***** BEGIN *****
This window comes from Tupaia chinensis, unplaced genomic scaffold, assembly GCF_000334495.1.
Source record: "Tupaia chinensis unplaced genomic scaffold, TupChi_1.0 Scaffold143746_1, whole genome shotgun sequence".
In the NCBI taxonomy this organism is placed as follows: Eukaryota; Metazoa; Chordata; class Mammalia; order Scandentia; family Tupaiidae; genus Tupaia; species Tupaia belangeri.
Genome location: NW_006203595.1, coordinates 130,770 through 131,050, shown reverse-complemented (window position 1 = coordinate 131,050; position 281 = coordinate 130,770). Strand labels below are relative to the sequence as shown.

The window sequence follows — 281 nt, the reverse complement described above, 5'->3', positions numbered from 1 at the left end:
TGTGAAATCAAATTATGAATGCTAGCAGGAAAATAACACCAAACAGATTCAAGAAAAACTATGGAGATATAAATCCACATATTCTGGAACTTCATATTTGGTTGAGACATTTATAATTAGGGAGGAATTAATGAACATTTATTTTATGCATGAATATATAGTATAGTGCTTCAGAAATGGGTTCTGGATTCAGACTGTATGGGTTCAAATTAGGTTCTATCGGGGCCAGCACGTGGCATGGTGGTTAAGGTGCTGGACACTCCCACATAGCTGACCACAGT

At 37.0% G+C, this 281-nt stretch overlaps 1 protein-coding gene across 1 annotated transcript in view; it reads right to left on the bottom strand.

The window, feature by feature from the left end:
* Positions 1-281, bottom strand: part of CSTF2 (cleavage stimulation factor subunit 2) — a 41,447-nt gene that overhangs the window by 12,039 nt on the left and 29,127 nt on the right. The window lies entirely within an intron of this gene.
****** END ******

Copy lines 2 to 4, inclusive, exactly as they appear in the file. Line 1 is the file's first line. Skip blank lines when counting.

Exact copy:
Source record: "Tupaia chinensis unplaced genomic scaffold, TupChi_1.0 Scaffold143746_1, whole genome shotgun sequence".
In the NCBI taxonomy this organism is placed as follows: Eukaryota; Metazoa; Chordata; class Mammalia; order Scandentia; family Tupaiidae; genus Tupaia; species Tupaia belangeri.
Genome location: NW_006203595.1, coordinates 130,770 through 131,050, shown reverse-complemented (window position 1 = coordinate 131,050; position 281 = coordinate 130,770). Strand labels below are relative to the sequence as shown.